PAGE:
The good news is that you can send the body and driveline out for repairs and painting while you inventory the parts collection, so you can obtain any of the missing parts. Once the body comes back from paint, assembly should proceed relatively rapidly, if you have the stamina. Of course, you could proceed at a slower pace, to meet your own personal comfort level.

    Like 2
  7. Avatar photo Henry Davis Member

    For any of you that are considering taking a shot at this project…parts are amazingly available…on a par with first gen Mustangs! I just got the latest Chevy II/Nova catalog from Classic Industries in the mail, it’s 611 pages long!

    Like 2
    • Avatar photo Robert Atkinson, Jr.

      True, but how much will you have to buy from that voluminous tome to get this puppy back on the road again? Will that financial investment be modest or moronic? Time will tell.

      Like 1
      • Avatar photo Henry Davis Member

        If past projects for me are any indication, a lot more than can ever be recouped when sold. I’ve got a 65 mustang, bought for $14,000, invested $25K or so…and it’s probably worth $30K tops. Gave $10K for the Nova, have spent $30K plus so far, with $12K paint job and a few thousand more for odds and ends still to go. It’ll be really nice, but probably worth $35-40K when done. Stude Hawk will be even worse, might have $30K in it when it’s done, might be worth $20K. But I don’t do it to resell, I do it for the joy of the process and the satisfaction of completing. I don’t often sell anything except to make space for the next project. But I’m pushing 80 yrs old…how much longer can I do this?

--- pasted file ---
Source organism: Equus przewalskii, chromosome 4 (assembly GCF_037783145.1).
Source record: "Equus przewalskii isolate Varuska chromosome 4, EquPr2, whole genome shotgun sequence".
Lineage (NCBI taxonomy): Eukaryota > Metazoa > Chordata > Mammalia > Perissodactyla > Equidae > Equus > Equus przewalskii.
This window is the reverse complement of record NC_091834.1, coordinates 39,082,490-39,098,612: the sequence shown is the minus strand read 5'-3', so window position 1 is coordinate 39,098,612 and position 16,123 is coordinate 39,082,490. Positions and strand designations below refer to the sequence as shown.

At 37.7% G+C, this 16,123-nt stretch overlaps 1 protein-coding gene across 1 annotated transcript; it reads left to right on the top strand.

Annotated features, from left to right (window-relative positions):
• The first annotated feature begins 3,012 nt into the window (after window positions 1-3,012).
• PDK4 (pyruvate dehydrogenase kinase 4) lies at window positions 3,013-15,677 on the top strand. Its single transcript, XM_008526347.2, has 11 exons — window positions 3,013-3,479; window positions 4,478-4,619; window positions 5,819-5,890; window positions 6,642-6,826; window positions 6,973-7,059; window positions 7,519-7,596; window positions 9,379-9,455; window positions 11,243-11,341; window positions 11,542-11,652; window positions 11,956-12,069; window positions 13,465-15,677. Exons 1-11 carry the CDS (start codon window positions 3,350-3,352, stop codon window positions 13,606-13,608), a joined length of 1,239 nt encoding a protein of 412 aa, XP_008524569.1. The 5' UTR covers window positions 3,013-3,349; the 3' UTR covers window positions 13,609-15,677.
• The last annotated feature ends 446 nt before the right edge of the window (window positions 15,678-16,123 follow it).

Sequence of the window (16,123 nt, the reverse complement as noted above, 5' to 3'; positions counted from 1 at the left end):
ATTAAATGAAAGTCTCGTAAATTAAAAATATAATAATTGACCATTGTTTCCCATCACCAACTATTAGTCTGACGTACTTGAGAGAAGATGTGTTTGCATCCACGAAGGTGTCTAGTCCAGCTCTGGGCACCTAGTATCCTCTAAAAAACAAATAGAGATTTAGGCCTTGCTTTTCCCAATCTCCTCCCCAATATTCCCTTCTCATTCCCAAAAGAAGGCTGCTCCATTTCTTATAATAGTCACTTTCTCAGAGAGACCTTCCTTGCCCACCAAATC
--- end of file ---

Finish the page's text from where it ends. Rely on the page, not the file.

Like 5
      • Avatar photo Henry Davis Member

        Looked at the pictures pretty closely, and it looks to me like what’s done so far is pretty good. All the sheetmetal looks to be there, don’t see any rust but pictures don’t show any interior pieces except dash pad, so that could be expensive. Back glass is getting hard to find, but the stuff to fix it up is available, just depends on how much money you can throw at it.